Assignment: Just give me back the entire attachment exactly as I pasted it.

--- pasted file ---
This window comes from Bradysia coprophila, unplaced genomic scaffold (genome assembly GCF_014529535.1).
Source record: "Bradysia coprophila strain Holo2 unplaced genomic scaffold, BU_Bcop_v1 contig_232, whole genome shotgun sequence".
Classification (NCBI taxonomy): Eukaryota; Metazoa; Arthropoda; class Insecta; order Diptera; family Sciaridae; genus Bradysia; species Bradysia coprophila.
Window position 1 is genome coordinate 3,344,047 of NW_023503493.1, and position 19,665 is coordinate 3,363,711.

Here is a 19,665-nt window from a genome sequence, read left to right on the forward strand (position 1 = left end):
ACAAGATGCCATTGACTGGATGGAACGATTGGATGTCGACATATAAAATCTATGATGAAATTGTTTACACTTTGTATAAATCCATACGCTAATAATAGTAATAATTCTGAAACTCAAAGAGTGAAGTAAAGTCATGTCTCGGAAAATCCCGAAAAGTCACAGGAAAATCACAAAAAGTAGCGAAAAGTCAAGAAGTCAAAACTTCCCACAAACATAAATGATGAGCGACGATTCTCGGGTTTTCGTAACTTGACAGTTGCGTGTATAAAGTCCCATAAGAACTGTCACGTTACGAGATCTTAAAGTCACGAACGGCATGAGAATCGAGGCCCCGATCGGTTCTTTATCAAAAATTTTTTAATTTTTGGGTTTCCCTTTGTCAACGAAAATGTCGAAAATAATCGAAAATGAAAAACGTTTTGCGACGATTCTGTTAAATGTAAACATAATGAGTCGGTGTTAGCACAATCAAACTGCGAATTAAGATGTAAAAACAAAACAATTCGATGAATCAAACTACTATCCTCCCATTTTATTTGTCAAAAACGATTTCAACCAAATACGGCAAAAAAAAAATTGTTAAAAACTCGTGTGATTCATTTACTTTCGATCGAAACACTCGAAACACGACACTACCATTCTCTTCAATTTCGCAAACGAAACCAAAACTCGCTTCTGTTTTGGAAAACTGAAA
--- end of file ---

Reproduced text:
This window comes from Bradysia coprophila, unplaced genomic scaffold (genome assembly GCF_014529535.1).
Source record: "Bradysia coprophila strain Holo2 unplaced genomic scaffold, BU_Bcop_v1 contig_232, whole genome shotgun sequence".
Classification (NCBI taxonomy): Eukaryota; Metazoa; Arthropoda; class Insecta; order Diptera; family Sciaridae; genus Bradysia; species Bradysia coprophila.
Window position 1 is genome coordinate 3,344,047 of NW_023503493.1, and position 19,665 is coordinate 3,363,711.

Here is a 19,665-nt window from a genome sequence, read left to right on the forward strand (position 1 = left end):
ACAAGATGCCATTGACTGGATGGAACGATTGGATGTCGACATATAAAATCTATGATGAAATTGTTTACACTTTGTATAAATCCATACGCTAATAATAGTAATAATTCTGAAACTCAAAGAGTGAAGTAAAGTCATGTCTCGGAAAATCCCGAAAAGTCACAGGAAAATCACAAAAAGTAGCGAAAAGTCAAGAAGTCAAAACTTCCCACAAACATAAATGATGAGCGACGATTCTCGGGTTTTCGTAACTTGACAGTTGCGTGTATAAAGTCCCATAAGAACTGTCACGTTACGAGATCTTAAAGTCACGAACGGCATGAGAATCGAGGCCCCGATCGGTTCTTTATCAAAAATTTTTTAATTTTTGGGTTTCCCTTTGTCAACGAAAATGTCGAAAATAATCGAAAATGAAAAACGTTTTGCGACGATTCTGTTAAATGTAAACATAATGAGTCGGTGTTAGCACAATCAAACTGCGAATTAAGATGTAAAAACAAAACAATTCGATGAATCAAACTACTATCCTCCCATTTTATTTGTCAAAAACGATTTCAACCAAATACGGCAAAAAAAAAATTGTTAAAAACTCGTGTGATTCATTTACTTTCGATCGAAACACTCGAAACACGACACTACCATTCTCTTCAATTTCGCAAACGAAACCAAAACTCGCTTCTGTTTTGGAAAACTGAAA